labour transformed is organising a democratic left, not to soften the antagonism between the two extremes of capital and wage labour, but to supersede both.
Responding to a call to create a new organisation for the left, a series of working groups have been established over the last year, tasked with cohering around a set of shared politics, the result of which is our political basis document. Underpinning this process is an understanding that the left must be willing to think through, articulate and argue for the positions we hold in a public forum. This document is both “living” – in the sense that it is subject to evolution and change with the current moment and our understanding of it – and a way of making us accountable to our political positions.
The surprise election of Jeremy Corbyn in 2015 saw an influx of socialists into the Labour Party. In the interceding years, inside the Labour Party and in a related ecology of groups, a vibrant anti-capitalist counter culture emerged, which, in the final accounting, failed to cohere into an organised form. While ill-defined, this tendency placed an emphasis on participatory forms of democracy and decision-making, struggle ‘led from below,’ rank-and-file organisation, and the platforming of the voices and experiences of marginalised communities. Alongside more politically conscious actors, a generation of young people found in Corbynism an important element in their politicisation. Despite these promising developments, there was – and still is – a necessity to create a form through which these radical politics can cohere.
labour transformed is intended as an attempt to develop the radical strands within Corbynism and to provide an outward-facing and organised form that can strategically cohere activity within and outside of the party. In a context where this radical tendency remains atomised, there is a need for an agile cadre organisation that could help it to cohere within the party and beyond. labour transformed is a socialist and anti-capitalist organisation, premised on the principle of meaningful action. Transforming the Labour Party is just one part of a larger task of a socialist project. Hence, our name does not refer to our struggle within the Labour Party alone but is also a reference to the long-held task of socialists; to liberate humanity from the bondage of capitalist work and a society based on production for profit. Here we briefly summarise what that means.
In and Against
We believe that socialists must work in as well as against the state: in it so as to redirect the state’s resources towards building working-class power and autonomy. Many of the organs of the state we inherit are fulfilling necessary functions for the survival of the working class, but at the same time play a distinct role in reproducing, disciplining, and conditioning labour. The task for socialists is not solely to defend these institutions or expand their power under socialist control, but to work outside or against the state to support the development of counter-institutions that do not reproduce these disciplinary logics.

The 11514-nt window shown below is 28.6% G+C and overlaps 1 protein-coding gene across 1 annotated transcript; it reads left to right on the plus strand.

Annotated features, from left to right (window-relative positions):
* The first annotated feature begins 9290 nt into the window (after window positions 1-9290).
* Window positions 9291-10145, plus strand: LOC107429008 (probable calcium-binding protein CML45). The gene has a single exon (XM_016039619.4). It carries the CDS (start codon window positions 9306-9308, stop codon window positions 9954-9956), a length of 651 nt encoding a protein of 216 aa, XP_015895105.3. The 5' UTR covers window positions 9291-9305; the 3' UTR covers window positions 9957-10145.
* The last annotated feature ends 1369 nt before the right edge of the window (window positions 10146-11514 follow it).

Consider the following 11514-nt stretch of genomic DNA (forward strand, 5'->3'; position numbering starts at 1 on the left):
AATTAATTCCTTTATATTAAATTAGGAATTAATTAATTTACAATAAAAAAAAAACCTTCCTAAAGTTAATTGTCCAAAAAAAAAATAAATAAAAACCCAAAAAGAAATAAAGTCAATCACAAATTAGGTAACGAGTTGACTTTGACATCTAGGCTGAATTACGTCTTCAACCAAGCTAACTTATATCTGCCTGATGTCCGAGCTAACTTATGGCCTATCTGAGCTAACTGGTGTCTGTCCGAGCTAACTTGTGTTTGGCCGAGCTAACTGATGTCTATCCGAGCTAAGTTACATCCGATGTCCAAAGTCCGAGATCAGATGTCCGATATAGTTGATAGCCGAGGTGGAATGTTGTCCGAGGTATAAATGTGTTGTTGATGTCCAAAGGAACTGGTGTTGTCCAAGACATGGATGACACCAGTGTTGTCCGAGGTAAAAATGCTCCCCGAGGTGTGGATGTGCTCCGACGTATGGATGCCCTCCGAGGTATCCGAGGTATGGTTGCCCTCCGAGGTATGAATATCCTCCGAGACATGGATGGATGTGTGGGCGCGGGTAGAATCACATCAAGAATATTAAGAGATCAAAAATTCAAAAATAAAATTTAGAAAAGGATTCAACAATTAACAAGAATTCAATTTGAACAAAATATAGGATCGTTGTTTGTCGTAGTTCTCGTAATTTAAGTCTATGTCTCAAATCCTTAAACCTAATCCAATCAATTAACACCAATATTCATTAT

To even begin to address the massive imbalance of class power and its material consequences for the working class will require an enormous growth in collective working class political activity from present levels. While we must work within current cultural, legal, and labour market conditions (no matter how challenging) to start bringing about that revival, we must also work to transform dramatically the very conditions within which we organise. Many of the necessary changes can only be made at the level of the state: repealing laws that restrict working-class self-activity, meeting basic needs by improving public provision of essential goods and services, democratising the constitution, opening up the Westminster party system, and devolving power away from Whitehall.
The electoral system still used for Westminster elections effectively precludes any mass electoral party of the working class in Britain besides the Labour Party. Labour is not a shortcut to socialism, but under present conditions, there is no path to the political revival of the working class which does not go partly through Labour. Labour is the weak link in the British constitution, a heavily guarded but crucial access point through which we must work to democratise the British state and secure other ‘non-reformist reforms’.
A similar understanding of the balance of forces within the trade unions is necessary, viewing them as sites of struggle rather than monolithic entities. Idealised conceptions of the trade union movement must be rejected. Where a trade union organisation fails or actively obstructs the cause of socialism, we must have no hesitation in criticising and seeking to reform it. To achieve a transformative balance of power within the official trade union movement, it is vital that the transactional nature that recreates trade union establishments are strategically disrupted, effectively contested, undermined and organised against.